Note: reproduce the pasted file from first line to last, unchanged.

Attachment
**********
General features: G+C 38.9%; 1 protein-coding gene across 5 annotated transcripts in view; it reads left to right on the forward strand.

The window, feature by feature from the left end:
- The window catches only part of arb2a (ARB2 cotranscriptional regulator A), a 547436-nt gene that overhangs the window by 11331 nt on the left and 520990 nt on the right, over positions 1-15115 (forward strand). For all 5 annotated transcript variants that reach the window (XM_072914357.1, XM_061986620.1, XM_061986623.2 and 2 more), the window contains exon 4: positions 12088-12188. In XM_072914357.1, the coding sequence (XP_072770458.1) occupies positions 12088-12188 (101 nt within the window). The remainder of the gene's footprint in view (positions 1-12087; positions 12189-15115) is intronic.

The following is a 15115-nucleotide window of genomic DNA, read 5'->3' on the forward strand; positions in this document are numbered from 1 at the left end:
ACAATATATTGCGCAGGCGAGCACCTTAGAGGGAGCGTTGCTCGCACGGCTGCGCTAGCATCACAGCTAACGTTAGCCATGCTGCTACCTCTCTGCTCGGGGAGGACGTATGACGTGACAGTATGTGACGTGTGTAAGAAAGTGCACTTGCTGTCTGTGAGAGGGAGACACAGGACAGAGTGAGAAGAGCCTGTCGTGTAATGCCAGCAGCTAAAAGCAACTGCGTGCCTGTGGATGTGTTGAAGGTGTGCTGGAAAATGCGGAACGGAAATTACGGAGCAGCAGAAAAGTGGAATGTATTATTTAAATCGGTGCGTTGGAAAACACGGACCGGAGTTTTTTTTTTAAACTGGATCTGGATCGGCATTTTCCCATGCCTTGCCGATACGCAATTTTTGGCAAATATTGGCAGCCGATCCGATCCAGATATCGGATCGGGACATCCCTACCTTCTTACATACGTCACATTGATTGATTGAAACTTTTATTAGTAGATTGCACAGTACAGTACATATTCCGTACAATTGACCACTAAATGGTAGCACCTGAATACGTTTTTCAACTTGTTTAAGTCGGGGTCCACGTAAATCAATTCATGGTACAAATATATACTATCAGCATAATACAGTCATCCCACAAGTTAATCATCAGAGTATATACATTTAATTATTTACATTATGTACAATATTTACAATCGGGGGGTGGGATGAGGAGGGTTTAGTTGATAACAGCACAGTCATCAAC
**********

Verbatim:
General features: G+C 38.9%; 1 protein-coding gene across 5 annotated transcripts in view; it reads left to right on the forward strand.

The window, feature by feature from the left end:
- The window catches only part of arb2a (ARB2 cotranscriptional regulator A), a 547436-nt gene that overhangs the window by 11331 nt on the left and 520990 nt on the right, over positions 1-15115 (forward strand). For all 5 annotated transcript variants that reach the window (XM_072914357.1, XM_061986620.1, XM_061986623.2 and 2 more), the window contains exon 4: positions 12088-12188. In XM_072914357.1, the coding sequence (XP_072770458.1) occupies positions 12088-12188 (101 nt within the window). The remainder of the gene's footprint in view (positions 1-12087; positions 12189-15115) is intronic.

The following is a 15115-nucleotide window of genomic DNA, read 5'->3' on the forward strand; positions in this document are numbered from 1 at the left end:
ACAATATATTGCGCAGGCGAGCACCTTAGAGGGAGCGTTGCTCGCACGGCTGCGCTAGCATCACAGCTAACGTTAGCCATGCTGCTACCTCTCTGCTCGGGGAGGACGTATGACGTGACAGTATGTGACGTGTGTAAGAAAGTGCACTTGCTGTCTGTGAGAGGGAGACACAGGACAGAGTGAGAAGAGCCTGTCGTGTAATGCCAGCAGCTAAAAGCAACTGCGTGCCTGTGGATGTGTTGAAGGTGTGCTGGAAAATGCGGAACGGAAATTACGGAGCAGCAGAAAAGTGGAATGTATTATTTAAATCGGTGCGTTGGAAAACACGGACCGGAGTTTTTTTTTTAAACTGGATCTGGATCGGCATTTTCCCATGCCTTGCCGATACGCAATTTTTGGCAAATATTGGCAGCCGATCCGATCCAGATATCGGATCGGGACATCCCTACCTTCTTACATACGTCACATTGATTGATTGAAACTTTTATTAGTAGATTGCACAGTACAGTACATATTCCGTACAATTGACCACTAAATGGTAGCACCTGAATACGTTTTTCAACTTGTTTAAGTCGGGGTCCACGTAAATCAATTCATGGTACAAATATATACTATCAGCATAATACAGTCATCCCACAAGTTAATCATCAGAGTATATACATTTAATTATTTACATTATGTACAATATTTACAATCGGGGGGTGGGATGAGGAGGGTTTAGTTGATAACAGCACAGTCATCAAC